I don't remember the title or the author, but I do remember it was written in the 80s! It's rather old, but it was definitely an interesting read.
Azzbizz- it's clear you have never experienced poverty.It is not just a case of quickly making a decision, of ten there is no answer, just relentless stress worry, hassle which grinds people down and down and down.
Your comment is very glib and naïve
Having experienced poverty with a little one, I can tell you that money worries become like an obsession. How can you think clearly when you are worrying about how you are going to pay the rent, what will happen to your child if you are made homeless, how are you going to pay the water/electric/gas bill, can you make a meal with that last 49p you found under the sofa? It's relentless. And never simple. X
It's interesting, but I'm not sure it could be used to factually state that poverty affects the brain based on a study of 49 children who have varying incomes. Especially when you say that the poor children were also exposed to violence and family turmoil - which could well be the real cause of the findings.
My Mum grew up in poverty. Real poverty, not relative. She and her 8 siblings do not reflect these findings at all, and nor does their 86 year old mother who is still healthy and mentally very agile.
you get caught up in the day to day how to live
eg going to 3 shops to get the best deals
makes it hard to think about the bigger picture
What a load of crap. Being a bit dim can mean that you're poor, not the other way around. Why the determination to victimize people?
The damaging thing about research such as this is it leading people believing that being poor will definitely cause your brain to develop abnormally. Another thing for parents to feel guilty for.
This is an awful assumption. When does it kick in? Household income of..? This could absolutely be divisive. Should you have above a certain income in order to be deemed a fit parent? Should people who are poor be treated as if they are unable to regulate their emotions, possibly feared or at least treated as a potential risk to society as a result?
All extreme responses, however I can almost see the headlines now...
Seems almost evident that the stress that accompanies poverty is the problem - stress is often caused by the feeling you are trapped in a situation with no options to get out or improve your situation - there are plenty of studies to support this. I would suggest that we are entering a period when the options to change your situation are possibly more limited than they were in recent years due to a poor outlook for employability in the UK and virtually non-existent support for skills development.
But these comments are based on the conversation not the research - please can we have a link to the research?
On the other hand poverty can be a driving force to success. Constantly assessing trade offs can pead to good acumen with money. Plenty of brats at my private school had no drive as mummy and daddy gave massive hand outs. Mind you greed is motivating.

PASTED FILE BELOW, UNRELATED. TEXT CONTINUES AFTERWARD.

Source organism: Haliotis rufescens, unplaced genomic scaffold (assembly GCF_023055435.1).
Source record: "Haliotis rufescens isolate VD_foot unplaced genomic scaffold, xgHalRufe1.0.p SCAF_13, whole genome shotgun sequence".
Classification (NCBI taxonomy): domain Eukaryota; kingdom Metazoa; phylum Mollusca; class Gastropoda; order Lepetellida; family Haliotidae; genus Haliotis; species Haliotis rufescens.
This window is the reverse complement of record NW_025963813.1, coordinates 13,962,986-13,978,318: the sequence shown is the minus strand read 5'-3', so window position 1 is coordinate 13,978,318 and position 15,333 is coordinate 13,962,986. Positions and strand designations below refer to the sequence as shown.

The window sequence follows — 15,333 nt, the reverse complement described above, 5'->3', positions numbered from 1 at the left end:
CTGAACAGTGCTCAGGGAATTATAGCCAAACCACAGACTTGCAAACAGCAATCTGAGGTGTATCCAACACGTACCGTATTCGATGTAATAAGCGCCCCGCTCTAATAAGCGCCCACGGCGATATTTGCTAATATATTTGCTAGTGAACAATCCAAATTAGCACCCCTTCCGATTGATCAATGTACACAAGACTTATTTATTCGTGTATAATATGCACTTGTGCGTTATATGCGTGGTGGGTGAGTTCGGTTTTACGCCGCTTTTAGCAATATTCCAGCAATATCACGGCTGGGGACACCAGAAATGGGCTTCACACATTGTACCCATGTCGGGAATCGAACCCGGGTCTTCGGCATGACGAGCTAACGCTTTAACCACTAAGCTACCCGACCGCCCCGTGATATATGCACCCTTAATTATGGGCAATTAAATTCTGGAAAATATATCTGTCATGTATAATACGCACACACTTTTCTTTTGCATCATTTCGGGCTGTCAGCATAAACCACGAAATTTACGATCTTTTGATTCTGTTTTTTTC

Wasnt obama from a poor background...and jk rowling?Certainly Dennis Waterman grew up in a council house and us now a multi millionaire. Must be lots if examples.
I wonder too whether our obsession with linking poverty to brain function is just a perpetuation of the class system in Britain.
Here is a link to the actual research article.
Fulltext is under "Access" on the righthand side.
I think we have to separate well educated people who fall into poverty and have at least some ability to cope and families which generations of poor school attainment.
Stress and depression affects both groups and is absolutely retched, but I think the second group have a whole lot of additional insidious problems.
The major one being having never learnt to plan, if you, your parents and your grand parents have never had enough money to see beyond the end of the week, I think it generates a very short term reactionary thought pattern which is incredibly all consuming. IME it leads to fire fighting one set of chos after another without time to think for people who thins thinking pretty stressful.
I agree with the research cited in the OP: the more worries you have about ensuring the basics of life, the less mindspace you are going to have available for higher things. It's not rocket science.
Find thinking stressful.
If you were always in the bottom groups at school, suddenly finding yourself flat broke and in a sea of benefit forms and car insurance quotes is totally bewildering, without your phone running out of credit (causing problems with the first two), and having just £5 to top up phone, eat and put petrol in the car if you sort out the insurance.
Living in the sticks, No car equals no job, equals phoning benefits office, who don't instantly pay people who fall in and out of loads of temporary jobs, repeat week in week out
It wouldn't surprise me at all. People lose sleep worrying about finances and become ill/stressed/depressed etc... That's going to affect how well you function day to day